“There’s all sorts of claims for the health powers of specially modified water, and almost all of them are bogus,” Gleick said. “The FDA, which is responsible for regulating bottled water, ought to do a much better job making sure that those claims are either valid or prohibited, because people get fooled and spend a lot of money, sometimes, for products that are snake oil.”

Dua Lipa isn’t going to fix America’s water problem, better infrastructure is

The idea that the water coming out of your faucet might be dangerous isn’t just one the beverage industry takes advantage of — water filter companies do it, too. This isn’t to say that water filters are never a good idea, but they’re one more item consumers could stand to think about for a beat before buying.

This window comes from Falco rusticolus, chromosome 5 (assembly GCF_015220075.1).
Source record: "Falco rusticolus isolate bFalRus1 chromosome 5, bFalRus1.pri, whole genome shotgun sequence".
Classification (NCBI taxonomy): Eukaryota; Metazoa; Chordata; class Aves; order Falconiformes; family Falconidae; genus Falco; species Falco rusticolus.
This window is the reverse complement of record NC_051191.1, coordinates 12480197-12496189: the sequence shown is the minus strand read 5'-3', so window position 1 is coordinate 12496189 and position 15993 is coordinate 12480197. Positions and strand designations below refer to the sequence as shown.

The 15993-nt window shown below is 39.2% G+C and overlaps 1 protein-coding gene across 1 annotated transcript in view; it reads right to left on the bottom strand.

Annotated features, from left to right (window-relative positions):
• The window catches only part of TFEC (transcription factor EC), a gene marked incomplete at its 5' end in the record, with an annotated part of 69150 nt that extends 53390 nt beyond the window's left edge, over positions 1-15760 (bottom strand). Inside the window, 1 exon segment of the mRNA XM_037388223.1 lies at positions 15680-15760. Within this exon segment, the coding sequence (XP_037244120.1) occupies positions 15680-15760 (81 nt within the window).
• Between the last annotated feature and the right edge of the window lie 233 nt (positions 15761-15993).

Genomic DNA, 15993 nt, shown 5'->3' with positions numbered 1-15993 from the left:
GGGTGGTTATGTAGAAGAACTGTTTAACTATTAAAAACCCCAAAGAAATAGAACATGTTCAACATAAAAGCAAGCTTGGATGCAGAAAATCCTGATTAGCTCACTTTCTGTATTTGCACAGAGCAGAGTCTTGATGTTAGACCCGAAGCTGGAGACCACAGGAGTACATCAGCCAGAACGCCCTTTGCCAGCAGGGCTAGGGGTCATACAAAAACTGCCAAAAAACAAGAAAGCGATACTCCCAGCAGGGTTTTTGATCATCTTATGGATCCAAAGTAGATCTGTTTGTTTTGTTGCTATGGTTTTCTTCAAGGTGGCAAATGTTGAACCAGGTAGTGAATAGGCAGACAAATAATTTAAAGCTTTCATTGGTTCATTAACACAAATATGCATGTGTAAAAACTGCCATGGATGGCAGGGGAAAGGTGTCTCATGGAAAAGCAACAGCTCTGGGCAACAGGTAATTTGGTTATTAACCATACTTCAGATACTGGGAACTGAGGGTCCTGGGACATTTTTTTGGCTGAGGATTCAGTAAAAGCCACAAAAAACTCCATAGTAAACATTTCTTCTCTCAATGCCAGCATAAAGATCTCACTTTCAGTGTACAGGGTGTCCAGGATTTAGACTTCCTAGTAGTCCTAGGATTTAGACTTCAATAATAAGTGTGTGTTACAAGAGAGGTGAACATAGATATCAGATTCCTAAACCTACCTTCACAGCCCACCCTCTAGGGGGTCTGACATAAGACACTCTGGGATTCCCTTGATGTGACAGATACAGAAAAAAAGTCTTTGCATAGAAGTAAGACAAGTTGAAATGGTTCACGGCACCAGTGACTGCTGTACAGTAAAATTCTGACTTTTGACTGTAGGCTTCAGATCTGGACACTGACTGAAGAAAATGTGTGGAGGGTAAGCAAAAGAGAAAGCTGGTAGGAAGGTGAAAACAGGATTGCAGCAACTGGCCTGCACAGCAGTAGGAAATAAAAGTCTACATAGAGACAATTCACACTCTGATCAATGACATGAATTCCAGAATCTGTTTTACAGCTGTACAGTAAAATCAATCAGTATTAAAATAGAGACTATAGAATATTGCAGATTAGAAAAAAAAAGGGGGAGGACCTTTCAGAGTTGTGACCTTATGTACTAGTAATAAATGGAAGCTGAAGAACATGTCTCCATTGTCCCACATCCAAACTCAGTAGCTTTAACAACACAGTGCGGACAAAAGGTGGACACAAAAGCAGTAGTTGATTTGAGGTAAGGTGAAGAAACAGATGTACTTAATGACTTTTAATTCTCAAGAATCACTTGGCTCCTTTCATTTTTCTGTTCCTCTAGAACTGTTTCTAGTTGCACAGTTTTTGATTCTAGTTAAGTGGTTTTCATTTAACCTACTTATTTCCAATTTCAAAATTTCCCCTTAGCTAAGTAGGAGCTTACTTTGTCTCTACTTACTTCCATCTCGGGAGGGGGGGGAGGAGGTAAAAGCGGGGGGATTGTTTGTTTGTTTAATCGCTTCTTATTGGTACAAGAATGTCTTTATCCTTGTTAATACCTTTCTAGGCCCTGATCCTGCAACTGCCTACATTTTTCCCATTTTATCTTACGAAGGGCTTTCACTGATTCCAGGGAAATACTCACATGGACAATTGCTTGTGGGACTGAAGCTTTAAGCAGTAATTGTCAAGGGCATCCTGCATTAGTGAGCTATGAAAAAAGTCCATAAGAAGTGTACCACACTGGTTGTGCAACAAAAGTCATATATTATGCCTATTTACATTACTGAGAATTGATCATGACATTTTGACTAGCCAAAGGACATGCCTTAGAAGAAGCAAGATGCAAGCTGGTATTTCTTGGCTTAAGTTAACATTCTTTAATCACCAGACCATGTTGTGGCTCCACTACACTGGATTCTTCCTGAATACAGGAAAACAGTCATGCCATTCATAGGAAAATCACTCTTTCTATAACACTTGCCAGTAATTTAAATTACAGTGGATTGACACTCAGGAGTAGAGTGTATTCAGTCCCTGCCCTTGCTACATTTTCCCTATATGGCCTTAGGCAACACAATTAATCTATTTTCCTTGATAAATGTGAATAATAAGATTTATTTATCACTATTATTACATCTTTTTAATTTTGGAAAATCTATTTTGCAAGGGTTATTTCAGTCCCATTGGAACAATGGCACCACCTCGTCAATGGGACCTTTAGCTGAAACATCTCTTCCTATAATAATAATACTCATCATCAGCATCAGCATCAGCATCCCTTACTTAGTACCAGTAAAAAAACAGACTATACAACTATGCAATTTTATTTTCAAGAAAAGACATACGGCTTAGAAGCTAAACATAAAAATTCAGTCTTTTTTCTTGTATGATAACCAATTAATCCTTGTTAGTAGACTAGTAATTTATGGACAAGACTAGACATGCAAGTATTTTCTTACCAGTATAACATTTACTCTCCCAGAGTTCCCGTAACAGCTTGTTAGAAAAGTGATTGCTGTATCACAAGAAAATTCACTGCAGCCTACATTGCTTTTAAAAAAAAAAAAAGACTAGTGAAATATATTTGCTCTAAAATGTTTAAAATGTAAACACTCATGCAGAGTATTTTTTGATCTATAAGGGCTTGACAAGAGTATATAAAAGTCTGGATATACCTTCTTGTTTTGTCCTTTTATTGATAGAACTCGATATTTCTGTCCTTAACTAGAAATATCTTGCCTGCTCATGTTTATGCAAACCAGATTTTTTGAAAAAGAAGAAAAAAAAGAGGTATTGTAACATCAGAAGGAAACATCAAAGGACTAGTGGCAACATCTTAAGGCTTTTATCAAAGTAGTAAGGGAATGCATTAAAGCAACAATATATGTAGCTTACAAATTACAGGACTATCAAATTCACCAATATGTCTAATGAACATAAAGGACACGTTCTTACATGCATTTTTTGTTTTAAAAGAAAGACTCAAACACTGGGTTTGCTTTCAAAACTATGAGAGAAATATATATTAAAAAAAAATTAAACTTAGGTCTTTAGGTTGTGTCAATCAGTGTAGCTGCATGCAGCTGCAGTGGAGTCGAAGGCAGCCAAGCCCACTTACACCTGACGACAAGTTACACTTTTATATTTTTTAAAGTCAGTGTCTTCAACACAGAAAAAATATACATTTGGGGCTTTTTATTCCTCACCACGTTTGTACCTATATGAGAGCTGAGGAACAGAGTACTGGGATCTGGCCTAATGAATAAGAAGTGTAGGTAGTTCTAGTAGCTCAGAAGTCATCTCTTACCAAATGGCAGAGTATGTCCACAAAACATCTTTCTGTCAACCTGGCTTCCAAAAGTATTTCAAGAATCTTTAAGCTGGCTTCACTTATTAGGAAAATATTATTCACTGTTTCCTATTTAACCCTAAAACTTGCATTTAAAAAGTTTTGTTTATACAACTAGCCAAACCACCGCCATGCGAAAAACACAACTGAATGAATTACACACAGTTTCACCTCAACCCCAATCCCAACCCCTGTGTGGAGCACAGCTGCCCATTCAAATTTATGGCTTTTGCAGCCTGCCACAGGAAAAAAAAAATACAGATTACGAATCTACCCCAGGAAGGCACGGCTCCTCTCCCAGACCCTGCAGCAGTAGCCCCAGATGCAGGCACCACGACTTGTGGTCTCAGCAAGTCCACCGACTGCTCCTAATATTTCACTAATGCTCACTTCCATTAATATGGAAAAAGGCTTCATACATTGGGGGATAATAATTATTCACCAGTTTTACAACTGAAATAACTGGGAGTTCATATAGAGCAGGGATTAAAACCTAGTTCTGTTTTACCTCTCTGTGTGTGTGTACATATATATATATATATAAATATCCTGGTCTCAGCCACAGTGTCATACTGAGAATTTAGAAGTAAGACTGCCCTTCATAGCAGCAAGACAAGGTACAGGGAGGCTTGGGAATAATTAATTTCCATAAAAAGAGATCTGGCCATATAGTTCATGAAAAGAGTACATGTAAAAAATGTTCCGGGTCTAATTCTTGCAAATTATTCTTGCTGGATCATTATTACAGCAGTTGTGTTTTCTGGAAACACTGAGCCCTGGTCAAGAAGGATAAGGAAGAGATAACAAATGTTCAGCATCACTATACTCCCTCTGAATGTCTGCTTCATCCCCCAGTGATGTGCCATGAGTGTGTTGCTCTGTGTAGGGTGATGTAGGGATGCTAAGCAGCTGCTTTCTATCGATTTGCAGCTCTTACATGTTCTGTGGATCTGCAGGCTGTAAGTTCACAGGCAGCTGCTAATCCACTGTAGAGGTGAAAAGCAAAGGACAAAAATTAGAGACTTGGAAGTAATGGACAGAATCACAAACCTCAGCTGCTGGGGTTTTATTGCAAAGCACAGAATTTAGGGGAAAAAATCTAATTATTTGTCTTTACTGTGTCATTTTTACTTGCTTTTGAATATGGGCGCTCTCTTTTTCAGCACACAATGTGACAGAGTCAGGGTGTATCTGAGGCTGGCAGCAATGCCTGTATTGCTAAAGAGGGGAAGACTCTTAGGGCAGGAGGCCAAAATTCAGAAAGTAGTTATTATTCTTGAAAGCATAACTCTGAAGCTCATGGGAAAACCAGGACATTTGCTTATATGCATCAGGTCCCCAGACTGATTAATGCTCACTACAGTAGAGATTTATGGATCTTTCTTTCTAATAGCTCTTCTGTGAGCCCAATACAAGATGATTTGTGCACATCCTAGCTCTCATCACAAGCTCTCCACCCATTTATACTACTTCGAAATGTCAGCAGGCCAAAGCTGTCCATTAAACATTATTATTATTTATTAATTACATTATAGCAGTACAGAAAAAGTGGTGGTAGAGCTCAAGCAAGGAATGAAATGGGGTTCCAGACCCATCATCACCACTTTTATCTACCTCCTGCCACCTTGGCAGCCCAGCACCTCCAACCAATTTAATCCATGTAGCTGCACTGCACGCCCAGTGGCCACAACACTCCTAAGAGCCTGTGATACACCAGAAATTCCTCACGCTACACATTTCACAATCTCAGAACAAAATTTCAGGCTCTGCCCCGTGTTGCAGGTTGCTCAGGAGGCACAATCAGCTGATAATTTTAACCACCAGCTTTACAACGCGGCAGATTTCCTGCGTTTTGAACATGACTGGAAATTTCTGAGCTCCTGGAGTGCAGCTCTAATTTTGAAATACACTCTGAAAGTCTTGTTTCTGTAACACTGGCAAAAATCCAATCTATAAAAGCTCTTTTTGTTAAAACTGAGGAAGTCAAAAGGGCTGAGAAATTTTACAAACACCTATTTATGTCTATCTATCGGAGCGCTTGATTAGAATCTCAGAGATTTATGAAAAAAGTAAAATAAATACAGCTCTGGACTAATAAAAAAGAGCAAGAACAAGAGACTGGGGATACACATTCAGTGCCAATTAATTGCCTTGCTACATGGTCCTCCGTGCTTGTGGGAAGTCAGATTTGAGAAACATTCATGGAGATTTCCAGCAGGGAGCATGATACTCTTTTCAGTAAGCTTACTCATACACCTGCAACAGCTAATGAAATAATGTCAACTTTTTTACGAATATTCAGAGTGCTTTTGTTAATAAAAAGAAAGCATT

“For the vast majority of water, filters either aren’t needed because the things they filter out aren’t present in our water or they don’t filter out what we do need to filter out of our water,” Gleick said.

He acknowledged that people do prefer to filter for taste — a personal choice — and that people in rural areas depending on wells or out of a municipal water system may want to filter, too. Still, before people buy a filter, they should know what that filter is for and whether it’s actually working on their water. There are kits and services that let you test your water, sometimes even for free, which is a good idea before buying a filter. “Otherwise you’re wasting your money,” Gleick said.

It’s also worth noting that water filters have to be replaced — and when people don’t, they can become a source of contamination.